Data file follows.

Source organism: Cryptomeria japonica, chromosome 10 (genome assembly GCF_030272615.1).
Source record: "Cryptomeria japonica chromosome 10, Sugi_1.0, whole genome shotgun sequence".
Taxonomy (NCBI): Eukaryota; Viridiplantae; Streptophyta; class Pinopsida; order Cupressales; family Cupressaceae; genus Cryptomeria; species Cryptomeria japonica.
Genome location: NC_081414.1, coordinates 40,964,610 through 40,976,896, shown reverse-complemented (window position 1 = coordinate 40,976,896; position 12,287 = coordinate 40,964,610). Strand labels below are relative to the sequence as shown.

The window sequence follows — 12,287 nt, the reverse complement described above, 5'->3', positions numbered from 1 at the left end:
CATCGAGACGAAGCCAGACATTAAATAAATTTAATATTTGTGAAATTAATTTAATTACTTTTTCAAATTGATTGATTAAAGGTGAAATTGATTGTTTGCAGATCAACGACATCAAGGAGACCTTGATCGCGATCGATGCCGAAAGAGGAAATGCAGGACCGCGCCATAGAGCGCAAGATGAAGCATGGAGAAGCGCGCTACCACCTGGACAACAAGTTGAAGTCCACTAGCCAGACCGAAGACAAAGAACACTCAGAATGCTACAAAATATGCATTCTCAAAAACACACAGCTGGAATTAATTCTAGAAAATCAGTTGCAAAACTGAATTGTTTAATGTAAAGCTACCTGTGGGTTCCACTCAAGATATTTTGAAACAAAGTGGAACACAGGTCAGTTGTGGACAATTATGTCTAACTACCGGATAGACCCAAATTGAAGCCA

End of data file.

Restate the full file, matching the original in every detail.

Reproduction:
Source organism: Cryptomeria japonica, chromosome 10 (genome assembly GCF_030272615.1).
Source record: "Cryptomeria japonica chromosome 10, Sugi_1.0, whole genome shotgun sequence".
Taxonomy (NCBI): Eukaryota; Viridiplantae; Streptophyta; class Pinopsida; order Cupressales; family Cupressaceae; genus Cryptomeria; species Cryptomeria japonica.
Genome location: NC_081414.1, coordinates 40,964,610 through 40,976,896, shown reverse-complemented (window position 1 = coordinate 40,976,896; position 12,287 = coordinate 40,964,610). Strand labels below are relative to the sequence as shown.

The window sequence follows — 12,287 nt, the reverse complement described above, 5'->3', positions numbered from 1 at the left end:
CATCGAGACGAAGCCAGACATTAAATAAATTTAATATTTGTGAAATTAATTTAATTACTTTTTCAAATTGATTGATTAAAGGTGAAATTGATTGTTTGCAGATCAACGACATCAAGGAGACCTTGATCGCGATCGATGCCGAAAGAGGAAATGCAGGACCGCGCCATAGAGCGCAAGATGAAGCATGGAGAAGCGCGCTACCACCTGGACAACAAGTTGAAGTCCACTAGCCAGACCGAAGACAAAGAACACTCAGAATGCTACAAAATATGCATTCTCAAAAACACACAGCTGGAATTAATTCTAGAAAATCAGTTGCAAAACTGAATTGTTTAATGTAAAGCTACCTGTGGGTTCCACTCAAGATATTTTGAAACAAAGTGGAACACAGGTCAGTTGTGGACAATTATGTCTAACTACCGGATAGACCCAAATTGAAGCCA